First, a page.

Quoted: on yet another sexism controversy born at a tech conference

“Maven is my girlfriend… looks beautiful, complains a lot, demands my attention, interrupts me when I’m working, doesn’t play well with my other friends.”

slide from a presentation by a developer at a tech conference in Berlin, which compared the developer’s girlfriend to a plugin framework called Maven. After the developer’s presentation was blasted on Twitter, Atlassian, the Australia-based software company for which Jonathan Doklovic works, replied on Twitter that it’s “BS” and “not reflective of our company values.” CEO Mike Cannon-Brookes wrote on the company’s blog: “We are going through all the events that allowed this slide to reach the public. We’ve already started immediate action. Where our organisation and process were lacking, we will add oversight. Where our culture is at fault, we will change that culture.” He said he hired Doklovic, and that “he is as deeply sorry as we are.”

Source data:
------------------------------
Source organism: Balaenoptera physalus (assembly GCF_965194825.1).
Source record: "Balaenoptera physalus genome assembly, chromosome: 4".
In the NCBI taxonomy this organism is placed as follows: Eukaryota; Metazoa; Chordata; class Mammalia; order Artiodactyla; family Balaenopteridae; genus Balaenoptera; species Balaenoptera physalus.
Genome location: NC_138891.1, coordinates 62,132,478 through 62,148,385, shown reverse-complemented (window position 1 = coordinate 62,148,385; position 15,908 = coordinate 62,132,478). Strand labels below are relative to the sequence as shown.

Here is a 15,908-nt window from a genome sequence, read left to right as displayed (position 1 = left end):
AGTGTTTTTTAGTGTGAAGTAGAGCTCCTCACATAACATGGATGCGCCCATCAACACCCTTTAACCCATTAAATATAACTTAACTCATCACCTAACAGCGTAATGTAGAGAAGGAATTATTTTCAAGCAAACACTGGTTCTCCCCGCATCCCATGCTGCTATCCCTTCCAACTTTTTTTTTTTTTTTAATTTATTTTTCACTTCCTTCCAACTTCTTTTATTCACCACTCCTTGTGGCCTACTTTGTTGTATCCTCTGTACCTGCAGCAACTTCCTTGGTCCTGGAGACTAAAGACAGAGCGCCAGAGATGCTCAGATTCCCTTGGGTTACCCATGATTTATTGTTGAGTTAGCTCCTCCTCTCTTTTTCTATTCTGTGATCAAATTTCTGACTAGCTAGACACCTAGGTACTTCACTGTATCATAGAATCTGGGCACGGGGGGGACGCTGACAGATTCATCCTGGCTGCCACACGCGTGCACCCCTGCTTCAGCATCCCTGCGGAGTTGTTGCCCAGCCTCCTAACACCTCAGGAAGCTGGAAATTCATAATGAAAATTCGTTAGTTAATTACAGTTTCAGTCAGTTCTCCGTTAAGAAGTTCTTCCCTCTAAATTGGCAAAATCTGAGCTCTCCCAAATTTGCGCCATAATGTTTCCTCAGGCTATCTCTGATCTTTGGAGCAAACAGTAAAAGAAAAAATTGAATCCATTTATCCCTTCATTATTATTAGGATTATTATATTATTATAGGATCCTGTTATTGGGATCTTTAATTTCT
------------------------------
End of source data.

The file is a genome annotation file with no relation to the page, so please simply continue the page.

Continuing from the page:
It’s just the latest incident involving sexism and misogyny in the tech industry, and one of the things some say might be avoided if there were more female engineers. One similar high-profile incident that immediately comes to mind was the Twitterstorm over a TechCrunch Disrupt conference last year that among other things included the introduction of Titstare, an app involving staring at women’s breasts. As we wrote in the fall, a Business Insider executive, Pax Dickinson, was fired around that time over tweets that were seen as sexist and misogynistic. And in the spring, a woman tweeted sexual comments she overheard at tech conference PyCon, which resulted in two people getting fired: One of them was one of the guys she tweeted about, an employee at San Francisco-based PlayHaven. And the other was the woman herself. Adria Richards was fired from her job as a “developer evangelist” because “the consequences that resulted from how she reported the conduct put our business in danger,” according to the CEO of Colorado-based SendGrid.

Below is a tweet that includes a photo of the slide referenced above:

 

At top: Illustration of woman working at a computer by Doug Griwold/Mercury News archives

 

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